Will Mozilla's plan to implement a feature that blocks the automated display of plug-in-based content improve Firefox security? Or will it increase the threat posed by rogue images that install malicious files? Separately, are there any telltale signs to identify a malicious click-to-play image?
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Mozilla's click-to-play feature has the potential to improve desktop Firefox security just as much as its NoScript plug-in extension. If the browser plug-in check feature is enabled by default, users may be able to safely click on all images, but if users are forced to manage the feature on a site-by-site basis, they might enable it on all sites, resulting in a minimal net security improvement. Employing a shared blacklist or whitelist throughout the enterprise could make the feature more effective for end users who lack the technical knowledge to manage the capability themselves, but this strategy might duplicate website blacklists and whitelists that are already implemented. Suggested features include checking a plug-in to see if it is updated before playing content (or when the browser is started) and placing all of the plug-ins (or the entire browser) in individual sandboxes. These potential features could have minimal user visibility and improve Firefox security, but the negative impact on the browser's performance may be too significant.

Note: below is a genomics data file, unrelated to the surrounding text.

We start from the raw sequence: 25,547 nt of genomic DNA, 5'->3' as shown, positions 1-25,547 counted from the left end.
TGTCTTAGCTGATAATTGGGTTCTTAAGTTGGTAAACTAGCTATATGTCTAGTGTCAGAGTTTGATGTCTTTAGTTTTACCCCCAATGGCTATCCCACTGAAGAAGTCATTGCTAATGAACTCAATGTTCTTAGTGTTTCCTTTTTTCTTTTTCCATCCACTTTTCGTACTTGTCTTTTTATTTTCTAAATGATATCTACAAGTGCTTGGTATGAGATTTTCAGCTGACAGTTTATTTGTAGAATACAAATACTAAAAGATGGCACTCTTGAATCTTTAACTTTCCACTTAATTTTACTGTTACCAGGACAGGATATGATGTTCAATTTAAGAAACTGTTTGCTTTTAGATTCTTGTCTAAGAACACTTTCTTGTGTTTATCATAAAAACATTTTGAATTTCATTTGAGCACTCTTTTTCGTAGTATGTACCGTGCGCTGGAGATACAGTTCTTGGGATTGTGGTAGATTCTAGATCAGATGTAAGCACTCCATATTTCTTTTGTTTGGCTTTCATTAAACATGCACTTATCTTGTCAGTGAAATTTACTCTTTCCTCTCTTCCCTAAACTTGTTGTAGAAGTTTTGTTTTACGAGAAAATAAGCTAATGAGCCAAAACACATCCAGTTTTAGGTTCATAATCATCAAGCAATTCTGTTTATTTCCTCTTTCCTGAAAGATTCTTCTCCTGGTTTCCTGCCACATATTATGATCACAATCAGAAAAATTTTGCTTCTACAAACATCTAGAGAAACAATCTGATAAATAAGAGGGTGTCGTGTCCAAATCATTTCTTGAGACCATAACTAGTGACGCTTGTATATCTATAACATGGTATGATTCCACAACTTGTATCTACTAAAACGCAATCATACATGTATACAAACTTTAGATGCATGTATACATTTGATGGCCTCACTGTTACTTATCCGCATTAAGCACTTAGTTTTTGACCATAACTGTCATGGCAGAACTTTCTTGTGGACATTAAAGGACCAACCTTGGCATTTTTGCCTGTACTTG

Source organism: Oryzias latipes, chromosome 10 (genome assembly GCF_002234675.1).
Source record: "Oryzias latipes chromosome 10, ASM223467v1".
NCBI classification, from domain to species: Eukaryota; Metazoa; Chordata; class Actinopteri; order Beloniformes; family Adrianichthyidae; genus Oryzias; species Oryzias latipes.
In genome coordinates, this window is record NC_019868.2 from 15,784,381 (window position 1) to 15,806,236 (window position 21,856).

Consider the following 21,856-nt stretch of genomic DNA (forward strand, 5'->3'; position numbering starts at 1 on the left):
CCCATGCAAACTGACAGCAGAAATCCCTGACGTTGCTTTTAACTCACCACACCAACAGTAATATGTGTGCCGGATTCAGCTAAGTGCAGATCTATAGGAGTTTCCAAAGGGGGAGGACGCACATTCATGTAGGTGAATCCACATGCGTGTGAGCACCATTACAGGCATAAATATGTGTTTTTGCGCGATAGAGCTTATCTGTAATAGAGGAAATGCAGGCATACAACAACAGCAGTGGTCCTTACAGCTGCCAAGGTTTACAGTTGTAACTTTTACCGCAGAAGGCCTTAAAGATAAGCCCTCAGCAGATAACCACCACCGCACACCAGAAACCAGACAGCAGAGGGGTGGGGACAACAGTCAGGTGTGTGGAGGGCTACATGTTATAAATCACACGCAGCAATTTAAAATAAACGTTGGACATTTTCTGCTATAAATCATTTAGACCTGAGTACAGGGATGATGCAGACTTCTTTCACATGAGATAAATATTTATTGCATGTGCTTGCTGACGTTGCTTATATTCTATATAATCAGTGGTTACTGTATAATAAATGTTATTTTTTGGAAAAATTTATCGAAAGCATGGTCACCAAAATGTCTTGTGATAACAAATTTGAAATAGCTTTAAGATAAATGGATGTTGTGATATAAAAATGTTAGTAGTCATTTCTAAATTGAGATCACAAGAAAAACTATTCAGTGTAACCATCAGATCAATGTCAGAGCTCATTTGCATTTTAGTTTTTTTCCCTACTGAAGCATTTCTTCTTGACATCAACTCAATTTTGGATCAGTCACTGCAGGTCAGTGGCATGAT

Potential telltale signs of a malicious click-to-play image might apply to a video on YouTube, but it can be difficult for end users to distinguish a malicious ad or embedded content from legitimate content. Mozilla's development of a browser plug-in check could make end users more vulnerable to clicking on a malicious ad not knowing if it was a legitimate ad or content on a website. The website could clearly differentiate ads from content, but users might still struggle to identify the ads. The image displayed by the click-to-play feature could provide details about the content's source and the source's reputation and ask for confirmation before playing the content. However, it should not simply ask the user to click if they want to play, as most end users will do so without giving any thought to the potential security risk.
This was first published in November 2012